The Thrifting Situation

     Nationally, an unsteady economy may appear to impact pocketbooks, with people finding ways to save.

            If thrift store shopping could indicate inflationary and recession shopping, it hasn’t been seen by workers in two Niceville thrift stores.

            “I don’t know if they (shoppers) are coming into the stores because of the economy or because they’re looking for a bargain,” said Carole Galpin, a volunteer with Angel’s Attic. She handles publicity for this thrift shop located on the Holy Name of Jesus Catholic Church campus, Valparaiso Boulevard.

            Similarly, Amanda Parish said she sees shoppers who also seek bargains and more.

            “I think if thrift shopping picks up in the next few months, it will be more about what can be found in the thrift shop that can’t be found elsewhere,” Parish said. She serves as ministry director of the Bargain Box, located on the Crosspoint campus, Partin Drive.

            “If you are just going for price, a thrift shop may not necessarily be where you go to,” Parish continued. The low-price items, she added, may not last; thrift shops often offer made-in-the-USA items and quality manufacturing.

            “Right now, one of the greatest benefits of thrift shopping is you can find vintage clothing and boutique clothing,” Parish also said.

            What also brings shoppers to the Bargain Box, Parish continued to say, is that it does offer selection.

            “We don’t have a supply chain problem like the retail stores,” she said.

a woman standing in front of a clothes rack
Amanda Parish, the manager of the Bargain Box in Niceville, poses in front of some of the thrift store's wares.

Donations, Dorm Rooms and Overseas Thrifting

          The Bargain Box was founded in 1957 by four ladies who wanted to raise money to furnish the parsonage of what was then the called the Niceville United Methodist Church. The church and its campus has grown, with Crosspoint serving five locations in Okaloosa County.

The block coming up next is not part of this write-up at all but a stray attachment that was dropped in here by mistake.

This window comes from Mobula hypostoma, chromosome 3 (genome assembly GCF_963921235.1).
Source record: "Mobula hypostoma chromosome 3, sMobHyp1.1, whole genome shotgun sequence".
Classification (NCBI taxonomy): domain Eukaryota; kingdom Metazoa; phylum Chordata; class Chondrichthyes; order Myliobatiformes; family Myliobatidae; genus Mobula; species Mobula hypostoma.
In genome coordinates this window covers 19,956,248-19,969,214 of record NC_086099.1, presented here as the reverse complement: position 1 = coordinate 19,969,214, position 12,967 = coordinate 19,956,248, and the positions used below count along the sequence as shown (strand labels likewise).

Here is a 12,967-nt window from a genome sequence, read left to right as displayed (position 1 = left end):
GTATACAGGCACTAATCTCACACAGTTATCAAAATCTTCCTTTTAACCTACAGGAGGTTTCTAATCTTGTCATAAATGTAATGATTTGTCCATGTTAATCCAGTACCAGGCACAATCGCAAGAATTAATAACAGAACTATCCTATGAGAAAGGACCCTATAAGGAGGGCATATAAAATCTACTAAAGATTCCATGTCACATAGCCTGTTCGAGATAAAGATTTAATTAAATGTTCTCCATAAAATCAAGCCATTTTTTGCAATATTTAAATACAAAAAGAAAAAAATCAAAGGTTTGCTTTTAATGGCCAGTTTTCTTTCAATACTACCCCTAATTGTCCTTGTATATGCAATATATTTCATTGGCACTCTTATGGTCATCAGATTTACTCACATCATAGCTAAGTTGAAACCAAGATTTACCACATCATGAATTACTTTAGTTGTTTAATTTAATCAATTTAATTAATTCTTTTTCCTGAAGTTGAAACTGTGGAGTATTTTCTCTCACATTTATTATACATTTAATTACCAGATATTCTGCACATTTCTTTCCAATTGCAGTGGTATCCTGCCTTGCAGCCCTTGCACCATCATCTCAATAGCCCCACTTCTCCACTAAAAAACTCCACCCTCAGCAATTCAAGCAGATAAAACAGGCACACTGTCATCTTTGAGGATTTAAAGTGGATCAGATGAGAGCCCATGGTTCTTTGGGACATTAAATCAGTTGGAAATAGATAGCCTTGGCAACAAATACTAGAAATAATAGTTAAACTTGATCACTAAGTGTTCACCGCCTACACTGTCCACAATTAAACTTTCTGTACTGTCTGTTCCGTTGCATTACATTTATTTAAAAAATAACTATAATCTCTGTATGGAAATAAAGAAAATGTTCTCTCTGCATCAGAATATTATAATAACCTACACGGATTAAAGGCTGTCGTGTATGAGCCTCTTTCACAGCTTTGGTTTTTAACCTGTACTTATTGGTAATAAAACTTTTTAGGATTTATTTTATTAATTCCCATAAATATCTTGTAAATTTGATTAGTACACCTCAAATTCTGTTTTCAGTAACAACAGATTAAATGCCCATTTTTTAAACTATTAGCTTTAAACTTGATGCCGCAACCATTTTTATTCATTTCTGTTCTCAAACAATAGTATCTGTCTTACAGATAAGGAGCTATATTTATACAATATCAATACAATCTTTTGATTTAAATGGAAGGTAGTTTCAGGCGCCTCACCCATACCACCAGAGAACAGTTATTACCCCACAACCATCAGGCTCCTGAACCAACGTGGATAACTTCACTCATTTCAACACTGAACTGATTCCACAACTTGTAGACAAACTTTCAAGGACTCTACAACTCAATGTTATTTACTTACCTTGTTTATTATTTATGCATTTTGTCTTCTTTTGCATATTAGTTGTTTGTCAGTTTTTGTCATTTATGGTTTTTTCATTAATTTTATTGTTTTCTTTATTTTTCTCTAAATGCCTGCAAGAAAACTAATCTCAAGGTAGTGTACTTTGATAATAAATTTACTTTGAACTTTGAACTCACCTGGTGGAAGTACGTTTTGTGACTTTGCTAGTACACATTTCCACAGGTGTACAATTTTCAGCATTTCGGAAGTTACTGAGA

Bargain Box operated on a volunteer basis for several years, although now it supports two full-time employees and two part-time employees. Between 60 to 70 volunteers keep the shop running.

            Bargain Box puts its funds toward Crosspoint ministries and toward community outreach organizations such as the Sharing & Caring foodbank and Children in Crisis.

            Angel’s Attic also supports church-related ministries as well as community outreach organizations. The shop recently celebrated its 10-year anniversary, and like the Bargain Box, it was founded by a group of Holy Name parishioners that held an annual rummage sale to raise funds.

            “We’re all volunteers here,” said Pat Honstetter, chairwoman of the Angel’s Attic board. Angel’s Attic operates with about 30 volunteers. Honstetter held a brief phone interview, with three other representatives sitting in a separate in-person interview.

            Pat Tusai, who serves as the thrift store’s advisor and a board member, brings with her extensive thrift store knowledge.

            “Our prices, the majority of our clothing, it’s a dollar,” she said. “And we frequently run 50 percent off.”

            It is the pricing and selection, she added, that brings in shoppers—people looking for bargains.

            “We have a lot of foreign nationals who come in,” Tusai said. “They send (merchandise) back to their home countries.”

            Tusai also noted that in August, as students prepared to go to college and university, she saw many parents shopping for household items such as dishes and cooking utensils.

            “I don’t think there’s any one items that sells better,” she also said.

            Board member Pat D’Aquila, who was part of the in-person interview, said that Angel’s Attic sells everything but furniture.

            “I think there’re more younger people coming in, too,” she said, adding that they are often shopping for fast-growing children.

            Galpin, who was also part of the in-person interview, said that the Angel’s Attic volunteers are vigilant in what goes on the floor.

            “If it has stains on it, it doesn’t go on the floor,” she said. What doesn’t sell is packaged and donated to Waterfront Mission, which operates a larger thrift store venue.

            Both of these church-based thrift shops operate like commercial retail shops. The shelves are organized, inventory is rotated, seasonal items get front-of-store placement. Parking for both shops is plentiful and convenient. Both shops accept donations directly at their stores.

            Angel’s Attic: Shop hours are Monday through Friday, 9:00 to 1:00 and on Saturday 9:00 to 12:00.  Angel’s Attic is located at 1200 Valparaiso Blvd., Niceville; 

            Bargain Box: 9 a.m. to 3 p.m. Mondays through Saturdays; donations during shop hours. Bargain Box is located at 214 Partin Dr. S., Niceville; 

Location of Angel’s Attic in Niceville

“We have a lot of foreign nationals who come in,” Tusai said. “They send (merchandise) back to their home countries.”

Some of the items for sale at the Bargain Box in Niceville

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